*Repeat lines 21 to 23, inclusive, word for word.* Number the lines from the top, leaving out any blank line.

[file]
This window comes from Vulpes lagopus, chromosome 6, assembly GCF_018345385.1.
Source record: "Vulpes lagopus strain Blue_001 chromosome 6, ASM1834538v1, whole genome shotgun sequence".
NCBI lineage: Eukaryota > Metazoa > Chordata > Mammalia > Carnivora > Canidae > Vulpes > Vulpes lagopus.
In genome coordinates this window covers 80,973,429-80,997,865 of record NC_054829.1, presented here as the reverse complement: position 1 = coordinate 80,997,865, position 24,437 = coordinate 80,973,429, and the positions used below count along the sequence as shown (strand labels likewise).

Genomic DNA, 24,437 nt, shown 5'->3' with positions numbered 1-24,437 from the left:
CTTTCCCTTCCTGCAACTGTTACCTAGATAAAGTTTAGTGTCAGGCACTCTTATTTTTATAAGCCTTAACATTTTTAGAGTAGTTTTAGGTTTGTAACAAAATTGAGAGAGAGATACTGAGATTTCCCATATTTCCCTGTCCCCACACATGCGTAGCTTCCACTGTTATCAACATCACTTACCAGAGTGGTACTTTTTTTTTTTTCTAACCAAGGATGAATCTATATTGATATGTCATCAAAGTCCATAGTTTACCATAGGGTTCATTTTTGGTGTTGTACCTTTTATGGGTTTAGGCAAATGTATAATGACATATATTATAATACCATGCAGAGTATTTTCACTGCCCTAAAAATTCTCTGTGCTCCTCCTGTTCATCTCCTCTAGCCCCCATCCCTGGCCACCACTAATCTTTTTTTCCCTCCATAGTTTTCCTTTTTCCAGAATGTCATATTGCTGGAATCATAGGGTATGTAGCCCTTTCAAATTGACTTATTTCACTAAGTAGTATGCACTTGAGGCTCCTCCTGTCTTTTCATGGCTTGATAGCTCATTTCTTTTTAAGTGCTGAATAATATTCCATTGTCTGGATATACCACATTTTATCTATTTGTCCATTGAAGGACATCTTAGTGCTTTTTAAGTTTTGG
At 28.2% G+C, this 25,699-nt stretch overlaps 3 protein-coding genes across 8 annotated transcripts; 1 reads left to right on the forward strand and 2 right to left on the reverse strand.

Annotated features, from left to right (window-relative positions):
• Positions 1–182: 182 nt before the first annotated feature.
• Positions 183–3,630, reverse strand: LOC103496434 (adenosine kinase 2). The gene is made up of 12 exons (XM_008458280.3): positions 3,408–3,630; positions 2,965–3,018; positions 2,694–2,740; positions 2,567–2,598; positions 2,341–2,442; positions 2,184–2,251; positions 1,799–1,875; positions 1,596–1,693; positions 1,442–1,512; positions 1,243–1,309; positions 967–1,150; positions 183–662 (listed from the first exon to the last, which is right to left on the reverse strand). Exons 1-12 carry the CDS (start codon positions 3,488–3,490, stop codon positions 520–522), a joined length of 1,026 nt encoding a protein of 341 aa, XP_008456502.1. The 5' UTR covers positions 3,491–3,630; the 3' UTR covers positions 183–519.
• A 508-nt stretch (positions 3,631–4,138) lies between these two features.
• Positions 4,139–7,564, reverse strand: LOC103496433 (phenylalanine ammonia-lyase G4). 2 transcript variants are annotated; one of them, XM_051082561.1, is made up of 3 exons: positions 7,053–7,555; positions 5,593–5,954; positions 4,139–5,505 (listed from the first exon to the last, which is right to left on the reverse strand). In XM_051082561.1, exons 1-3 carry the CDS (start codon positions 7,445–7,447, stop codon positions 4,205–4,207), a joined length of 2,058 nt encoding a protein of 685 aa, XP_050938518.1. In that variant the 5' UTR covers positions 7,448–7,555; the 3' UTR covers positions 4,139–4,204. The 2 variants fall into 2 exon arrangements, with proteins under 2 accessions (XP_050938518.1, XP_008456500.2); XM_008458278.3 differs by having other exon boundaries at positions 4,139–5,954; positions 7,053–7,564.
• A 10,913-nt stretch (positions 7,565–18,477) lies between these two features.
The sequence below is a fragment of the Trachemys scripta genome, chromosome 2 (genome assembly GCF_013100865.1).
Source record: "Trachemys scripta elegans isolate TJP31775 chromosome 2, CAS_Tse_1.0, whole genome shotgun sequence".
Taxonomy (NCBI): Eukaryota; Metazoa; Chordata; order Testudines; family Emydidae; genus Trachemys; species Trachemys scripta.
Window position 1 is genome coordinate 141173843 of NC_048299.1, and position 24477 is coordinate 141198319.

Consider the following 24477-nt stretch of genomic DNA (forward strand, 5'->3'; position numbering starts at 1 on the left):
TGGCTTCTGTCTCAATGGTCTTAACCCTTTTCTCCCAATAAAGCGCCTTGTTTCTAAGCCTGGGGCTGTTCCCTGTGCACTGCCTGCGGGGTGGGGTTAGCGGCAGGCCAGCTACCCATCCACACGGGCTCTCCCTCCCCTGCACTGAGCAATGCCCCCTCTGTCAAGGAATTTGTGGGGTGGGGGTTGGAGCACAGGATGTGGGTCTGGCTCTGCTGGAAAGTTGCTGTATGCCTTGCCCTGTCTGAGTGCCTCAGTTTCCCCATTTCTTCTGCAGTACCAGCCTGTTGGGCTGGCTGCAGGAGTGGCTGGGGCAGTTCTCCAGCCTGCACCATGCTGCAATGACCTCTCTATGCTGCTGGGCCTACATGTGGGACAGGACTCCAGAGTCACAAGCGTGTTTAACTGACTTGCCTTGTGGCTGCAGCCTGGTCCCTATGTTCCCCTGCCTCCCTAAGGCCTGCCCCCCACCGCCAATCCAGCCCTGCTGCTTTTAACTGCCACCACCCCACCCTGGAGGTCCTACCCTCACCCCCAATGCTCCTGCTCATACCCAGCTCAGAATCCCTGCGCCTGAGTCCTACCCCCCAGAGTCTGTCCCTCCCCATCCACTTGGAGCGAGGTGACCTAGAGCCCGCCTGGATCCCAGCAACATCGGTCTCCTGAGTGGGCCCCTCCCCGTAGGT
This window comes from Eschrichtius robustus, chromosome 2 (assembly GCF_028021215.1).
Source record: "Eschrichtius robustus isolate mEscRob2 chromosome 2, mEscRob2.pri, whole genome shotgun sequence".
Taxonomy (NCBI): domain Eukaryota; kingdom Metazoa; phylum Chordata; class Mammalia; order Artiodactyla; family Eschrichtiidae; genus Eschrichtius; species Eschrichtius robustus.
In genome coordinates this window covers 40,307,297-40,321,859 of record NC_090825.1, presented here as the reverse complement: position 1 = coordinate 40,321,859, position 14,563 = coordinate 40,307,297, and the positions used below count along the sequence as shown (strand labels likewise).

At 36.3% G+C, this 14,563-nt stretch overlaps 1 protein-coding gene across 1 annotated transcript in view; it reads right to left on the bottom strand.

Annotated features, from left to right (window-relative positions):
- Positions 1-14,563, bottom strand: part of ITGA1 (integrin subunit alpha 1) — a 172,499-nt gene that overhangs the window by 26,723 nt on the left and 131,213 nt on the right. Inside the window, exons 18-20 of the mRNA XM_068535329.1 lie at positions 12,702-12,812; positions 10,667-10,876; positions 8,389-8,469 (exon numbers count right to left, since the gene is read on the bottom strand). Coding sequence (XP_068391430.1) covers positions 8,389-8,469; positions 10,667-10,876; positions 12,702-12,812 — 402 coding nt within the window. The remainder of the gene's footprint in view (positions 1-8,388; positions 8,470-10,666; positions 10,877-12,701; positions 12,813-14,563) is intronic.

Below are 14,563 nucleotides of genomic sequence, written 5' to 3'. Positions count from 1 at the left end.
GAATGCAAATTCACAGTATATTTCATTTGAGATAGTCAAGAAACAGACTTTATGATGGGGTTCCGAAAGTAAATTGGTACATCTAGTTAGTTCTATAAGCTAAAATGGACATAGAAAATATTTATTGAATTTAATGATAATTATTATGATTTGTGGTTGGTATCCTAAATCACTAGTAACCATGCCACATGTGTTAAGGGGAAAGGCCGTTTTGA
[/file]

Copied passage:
Source record: "Eschrichtius robustus isolate mEscRob2 chromosome 2, mEscRob2.pri, whole genome shotgun sequence".
Taxonomy (NCBI): domain Eukaryota; kingdom Metazoa; phylum Chordata; class Mammalia; order Artiodactyla; family Eschrichtiidae; genus Eschrichtius; species Eschrichtius robustus.
In genome coordinates this window covers 40,307,297-40,321,859 of record NC_090825.1, presented here as the reverse complement: position 1 = coordinate 40,321,859, position 14,563 = coordinate 40,307,297, and the positions used below count along the sequence as shown (strand labels likewise).